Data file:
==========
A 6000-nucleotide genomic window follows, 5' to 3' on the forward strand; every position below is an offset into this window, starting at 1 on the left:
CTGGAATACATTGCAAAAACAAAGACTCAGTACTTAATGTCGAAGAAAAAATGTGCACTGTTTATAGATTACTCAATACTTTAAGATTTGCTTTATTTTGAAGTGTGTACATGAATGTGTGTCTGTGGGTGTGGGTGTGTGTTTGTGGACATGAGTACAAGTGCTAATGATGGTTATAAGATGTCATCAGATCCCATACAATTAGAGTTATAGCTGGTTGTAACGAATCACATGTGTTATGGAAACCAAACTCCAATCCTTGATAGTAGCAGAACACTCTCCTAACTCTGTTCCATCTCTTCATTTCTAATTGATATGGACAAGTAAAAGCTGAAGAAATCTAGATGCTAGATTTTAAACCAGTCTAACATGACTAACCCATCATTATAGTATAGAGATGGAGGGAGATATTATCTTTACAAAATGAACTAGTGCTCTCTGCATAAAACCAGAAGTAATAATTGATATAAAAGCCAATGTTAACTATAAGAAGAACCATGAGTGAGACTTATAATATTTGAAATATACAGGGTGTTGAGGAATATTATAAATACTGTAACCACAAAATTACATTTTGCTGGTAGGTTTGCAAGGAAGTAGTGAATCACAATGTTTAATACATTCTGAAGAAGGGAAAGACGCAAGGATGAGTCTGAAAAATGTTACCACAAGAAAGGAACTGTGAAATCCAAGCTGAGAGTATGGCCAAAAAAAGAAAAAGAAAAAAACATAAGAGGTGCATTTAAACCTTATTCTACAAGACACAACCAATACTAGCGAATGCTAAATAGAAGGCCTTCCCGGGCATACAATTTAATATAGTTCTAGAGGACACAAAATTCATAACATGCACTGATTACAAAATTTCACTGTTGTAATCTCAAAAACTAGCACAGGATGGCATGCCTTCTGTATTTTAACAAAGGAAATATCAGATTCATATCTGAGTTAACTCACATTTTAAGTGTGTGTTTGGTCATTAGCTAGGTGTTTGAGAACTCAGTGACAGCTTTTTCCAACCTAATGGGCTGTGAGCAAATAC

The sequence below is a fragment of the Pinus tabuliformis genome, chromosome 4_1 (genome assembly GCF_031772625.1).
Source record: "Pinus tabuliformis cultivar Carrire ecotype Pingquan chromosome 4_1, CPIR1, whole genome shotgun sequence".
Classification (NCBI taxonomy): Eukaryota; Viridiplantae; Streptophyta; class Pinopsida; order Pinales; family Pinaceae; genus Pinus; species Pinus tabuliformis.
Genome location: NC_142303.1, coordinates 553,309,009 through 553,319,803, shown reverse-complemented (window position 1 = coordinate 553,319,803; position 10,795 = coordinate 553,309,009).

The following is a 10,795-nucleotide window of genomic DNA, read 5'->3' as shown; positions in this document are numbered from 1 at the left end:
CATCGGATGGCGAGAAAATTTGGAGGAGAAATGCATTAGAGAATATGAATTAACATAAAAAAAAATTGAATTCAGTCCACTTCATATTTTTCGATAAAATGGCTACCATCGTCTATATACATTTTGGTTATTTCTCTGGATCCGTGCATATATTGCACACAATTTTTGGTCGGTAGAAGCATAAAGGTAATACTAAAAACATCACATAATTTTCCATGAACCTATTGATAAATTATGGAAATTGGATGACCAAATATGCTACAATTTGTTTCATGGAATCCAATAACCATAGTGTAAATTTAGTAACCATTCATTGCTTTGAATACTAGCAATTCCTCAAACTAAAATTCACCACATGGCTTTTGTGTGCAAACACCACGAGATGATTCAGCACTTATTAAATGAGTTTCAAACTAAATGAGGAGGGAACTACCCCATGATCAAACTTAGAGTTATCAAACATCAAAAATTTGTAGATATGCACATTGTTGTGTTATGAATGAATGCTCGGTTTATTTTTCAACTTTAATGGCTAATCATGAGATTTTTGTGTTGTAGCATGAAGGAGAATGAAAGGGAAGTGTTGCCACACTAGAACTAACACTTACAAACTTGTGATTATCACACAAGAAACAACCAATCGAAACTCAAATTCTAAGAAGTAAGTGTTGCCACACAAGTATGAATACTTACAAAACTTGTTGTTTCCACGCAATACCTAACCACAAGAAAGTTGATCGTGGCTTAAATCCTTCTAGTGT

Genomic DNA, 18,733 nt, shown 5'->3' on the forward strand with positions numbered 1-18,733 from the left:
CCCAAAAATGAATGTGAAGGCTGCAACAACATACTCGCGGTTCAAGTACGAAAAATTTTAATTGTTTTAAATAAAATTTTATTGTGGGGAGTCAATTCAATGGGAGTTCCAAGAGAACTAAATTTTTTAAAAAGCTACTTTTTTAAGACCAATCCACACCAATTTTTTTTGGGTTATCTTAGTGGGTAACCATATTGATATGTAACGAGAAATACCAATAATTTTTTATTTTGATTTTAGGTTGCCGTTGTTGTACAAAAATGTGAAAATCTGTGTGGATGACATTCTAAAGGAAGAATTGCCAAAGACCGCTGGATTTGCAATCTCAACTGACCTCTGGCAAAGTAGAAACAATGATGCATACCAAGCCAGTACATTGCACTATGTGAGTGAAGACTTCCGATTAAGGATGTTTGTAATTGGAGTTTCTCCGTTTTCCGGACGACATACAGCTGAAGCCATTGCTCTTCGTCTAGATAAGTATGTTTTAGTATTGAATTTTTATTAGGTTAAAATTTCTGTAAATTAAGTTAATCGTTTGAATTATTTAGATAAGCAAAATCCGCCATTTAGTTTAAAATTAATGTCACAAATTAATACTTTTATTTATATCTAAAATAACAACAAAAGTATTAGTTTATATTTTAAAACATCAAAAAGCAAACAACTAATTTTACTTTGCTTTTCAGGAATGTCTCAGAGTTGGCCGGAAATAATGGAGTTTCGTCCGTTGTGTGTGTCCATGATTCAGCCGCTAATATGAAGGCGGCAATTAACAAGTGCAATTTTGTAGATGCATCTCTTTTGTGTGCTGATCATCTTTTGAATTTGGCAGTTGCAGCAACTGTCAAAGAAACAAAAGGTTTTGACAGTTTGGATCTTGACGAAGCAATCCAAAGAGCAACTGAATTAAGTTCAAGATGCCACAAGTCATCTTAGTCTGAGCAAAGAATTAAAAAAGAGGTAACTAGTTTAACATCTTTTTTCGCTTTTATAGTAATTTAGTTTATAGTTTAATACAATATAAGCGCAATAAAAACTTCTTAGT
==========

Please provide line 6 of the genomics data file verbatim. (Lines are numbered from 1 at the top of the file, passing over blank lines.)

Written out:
Genome location: NC_142303.1, coordinates 553,309,009 through 553,319,803, shown reverse-complemented (window position 1 = coordinate 553,319,803; position 10,795 = coordinate 553,309,009).